Insurers Say Changes Could Derail Health Bill To keep the overhaul bill under President Obama's $900 spending limit, subsidies for middle-class families were reduced. So to prevent those families who can't afford insurance from being punished, proposed penalties were dramatically cut. That, insurance officials say, could backfire in a big way.
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Insurers Say Changes Could Derail Health Bill

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Insurers Say Changes Could Derail Health Bill

Insurers Say Changes Could Derail Health Bill

Insurers Say Changes Could Derail Health Bill

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  • <iframe src="" width="100%" height="290" frameborder="0" scrolling="no" title="NPR embedded audio player">
  • Transcript

The Congressional Budget Office has officially given the health overhaul bill before the Senate Finance Committee a clean bill of fiscal health. But the health insurance industry says some last-minute changes could threaten the entire framework on which the overhaul effort is resting.

At issue is the level of penalties that will be assessed to people who fail to buy health insurance under a new requirement that nearly every American have coverage beginning in 2013.

The good news for the Senate panel is that the overall cost of the bill, according to the CBO, is $829 billion over 10 years — well under President Obama's $900 billion limit. But to keep the bill under that limit, the measure does not provide much in the way of subsidies to help middle-class families. That made some senators worry that families could face an unpalatable choice between having to pay premiums they can't afford or penalties they can't afford.

"It is unfair to put the entire onus on the middle-class family," said Sen. Charles Schumer (D-NY).

So one of the last amendments added to the bill dramatically cut the proposed penalties, eliminating them entirely for the first year the measure is in effect.

But that, say insurance officials, could backfire in a big way.

The bill would require that everyone have insurance — a so-called "individual mandate." But there was only enough money to help the poor and lower-middle-class — who don't already have insurance — pay for it. That lack of help for more solidly middle-class families made a lot of senators, like Maine Republican Olympia Snowe, squeamish about imposing financial penalties on those who didn't, or couldn't, buy coverage.

"You need everybody in the insurance pool to make sure that premiums are affordable. And lowering the penalty will mean that people will find it more advantageous to pay a very small penalty than to buy insurance," says Alissa Fox, a senior vice president with the Blue Cross and Blue Shield Association.

Of particular concern to the insurance industry are young, healthy people, she says, "and it's critical to have the young and healthy people, because they keep premiums as affordable as possible for everyone."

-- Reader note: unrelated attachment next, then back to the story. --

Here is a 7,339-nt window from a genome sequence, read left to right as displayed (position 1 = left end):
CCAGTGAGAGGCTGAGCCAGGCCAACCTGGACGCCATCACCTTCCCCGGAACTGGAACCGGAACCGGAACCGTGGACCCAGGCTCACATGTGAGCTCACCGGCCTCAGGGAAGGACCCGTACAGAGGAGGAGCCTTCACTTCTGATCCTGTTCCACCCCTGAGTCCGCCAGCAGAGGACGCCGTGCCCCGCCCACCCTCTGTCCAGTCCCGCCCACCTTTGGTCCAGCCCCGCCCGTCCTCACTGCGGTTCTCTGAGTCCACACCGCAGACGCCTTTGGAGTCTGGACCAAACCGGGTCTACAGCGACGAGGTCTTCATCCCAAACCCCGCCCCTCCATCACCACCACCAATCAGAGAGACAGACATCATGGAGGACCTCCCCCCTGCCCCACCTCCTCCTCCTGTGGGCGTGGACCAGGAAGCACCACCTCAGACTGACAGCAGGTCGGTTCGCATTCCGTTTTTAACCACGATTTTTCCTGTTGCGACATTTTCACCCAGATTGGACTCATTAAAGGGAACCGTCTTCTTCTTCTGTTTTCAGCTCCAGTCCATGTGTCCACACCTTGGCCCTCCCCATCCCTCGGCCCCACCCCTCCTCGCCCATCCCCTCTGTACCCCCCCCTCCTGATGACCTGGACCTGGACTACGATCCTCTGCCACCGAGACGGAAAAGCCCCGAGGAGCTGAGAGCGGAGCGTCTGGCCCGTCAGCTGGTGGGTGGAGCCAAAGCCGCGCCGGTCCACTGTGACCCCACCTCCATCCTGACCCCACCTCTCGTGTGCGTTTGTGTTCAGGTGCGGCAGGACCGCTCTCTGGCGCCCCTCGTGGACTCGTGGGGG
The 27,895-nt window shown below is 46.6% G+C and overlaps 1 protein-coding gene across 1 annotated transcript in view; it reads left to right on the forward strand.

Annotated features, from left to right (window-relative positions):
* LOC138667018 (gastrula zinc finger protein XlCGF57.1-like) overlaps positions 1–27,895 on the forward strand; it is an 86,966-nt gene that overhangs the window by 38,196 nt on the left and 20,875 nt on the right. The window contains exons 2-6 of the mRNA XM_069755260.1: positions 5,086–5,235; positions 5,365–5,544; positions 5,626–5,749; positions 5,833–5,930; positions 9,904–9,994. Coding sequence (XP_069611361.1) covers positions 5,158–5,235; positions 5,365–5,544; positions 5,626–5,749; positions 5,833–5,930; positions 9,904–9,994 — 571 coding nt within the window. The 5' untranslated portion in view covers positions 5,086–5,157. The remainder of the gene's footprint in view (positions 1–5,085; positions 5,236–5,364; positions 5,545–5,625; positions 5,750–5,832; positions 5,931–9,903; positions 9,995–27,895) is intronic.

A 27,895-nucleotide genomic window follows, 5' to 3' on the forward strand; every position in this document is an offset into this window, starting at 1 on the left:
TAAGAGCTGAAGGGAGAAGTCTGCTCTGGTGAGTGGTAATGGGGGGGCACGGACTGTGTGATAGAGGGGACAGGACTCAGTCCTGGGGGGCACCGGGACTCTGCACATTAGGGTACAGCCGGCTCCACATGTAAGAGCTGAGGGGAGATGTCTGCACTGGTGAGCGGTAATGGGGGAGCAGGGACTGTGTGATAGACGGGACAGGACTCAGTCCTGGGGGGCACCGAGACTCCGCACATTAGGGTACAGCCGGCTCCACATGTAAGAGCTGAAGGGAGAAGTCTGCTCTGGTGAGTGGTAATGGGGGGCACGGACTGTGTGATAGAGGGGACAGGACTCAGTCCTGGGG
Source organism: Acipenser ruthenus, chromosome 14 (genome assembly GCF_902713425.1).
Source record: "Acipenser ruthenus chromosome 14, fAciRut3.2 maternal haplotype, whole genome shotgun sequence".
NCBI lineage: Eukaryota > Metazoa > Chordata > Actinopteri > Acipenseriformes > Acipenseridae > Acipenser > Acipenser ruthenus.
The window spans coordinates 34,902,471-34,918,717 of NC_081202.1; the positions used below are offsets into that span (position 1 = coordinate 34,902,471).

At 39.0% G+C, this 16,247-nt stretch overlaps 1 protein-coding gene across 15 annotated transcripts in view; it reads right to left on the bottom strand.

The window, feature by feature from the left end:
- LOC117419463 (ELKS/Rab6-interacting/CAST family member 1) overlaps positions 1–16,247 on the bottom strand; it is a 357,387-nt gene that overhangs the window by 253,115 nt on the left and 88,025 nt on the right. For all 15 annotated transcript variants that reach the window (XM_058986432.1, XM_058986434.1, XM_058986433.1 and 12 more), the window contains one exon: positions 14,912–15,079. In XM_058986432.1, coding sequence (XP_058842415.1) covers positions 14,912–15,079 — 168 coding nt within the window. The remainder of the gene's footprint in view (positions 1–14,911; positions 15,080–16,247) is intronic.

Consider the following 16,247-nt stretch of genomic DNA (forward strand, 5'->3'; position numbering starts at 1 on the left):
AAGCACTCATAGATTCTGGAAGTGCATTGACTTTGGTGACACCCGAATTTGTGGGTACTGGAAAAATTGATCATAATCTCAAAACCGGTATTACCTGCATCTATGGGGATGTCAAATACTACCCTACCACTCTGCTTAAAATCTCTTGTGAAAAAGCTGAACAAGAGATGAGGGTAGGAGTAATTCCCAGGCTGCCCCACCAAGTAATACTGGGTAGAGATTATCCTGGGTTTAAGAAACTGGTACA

A Balancing Act

But it's not just the health insurance industry that says making the penalties too low could threaten the entire overhaul effort.

"This raises enormously the risk that the entire enterprise falls apart," says Jonathan Gruber, an economist at the Massachusetts Institute of Technology who sits on the board that oversees Massachusetts' mandated insurance plan and has been advising the Obama administration.

Gruber says the combination of the individual mandate, plus insurance market reform — the requirement that insurers accept people with pre-existing health conditions without charging them more — plus government subsidies for those who can't afford coverage, make up a three-legged stool.

"And if any of the legs gets pulled out," he says, "the whole stool can collapse."

He says there's already evidence in the five states that have tried to require insurers to ban the practice of basing premiums on health status (New York, New Jersey, Massachusetts, New Hampshire and Maine).

"And they are all now five of the eight most expensive places in the country to buy non-group insurance."

The Public Option

So how do you fix the problem?

One way would be for the committee to increase the subsidies to help people pay their premiums, but Jacob Hacker, a political science professor at Yale, says committee members don't feel they can come up with the amount of money needed to make coverage affordable for the middle class — at least not without going over the $900 billion limit.

So Hacker has another proposal: add a government-run public option. He, in fact, helped devise the original proposal for a public option that was adopted by most of the Democratic candidates during the 2008 presidential campaign.

"The CBO says it would be about 10 percent less expensive for consumers than would a private insurance plan, and that would mean you don't have to spend as much on subsidies to make sure that people have affordable coverage," he says. "And ultimately that's what we're trying to do."

In fact, a public plan competitor is about the last thing the insurance industry wants as a solution to the problem. But it demonstrates yet again the delicate balancing act lawmakers face as they try to find both the right political and policy pieces to make the health overhaul puzzle fit together.

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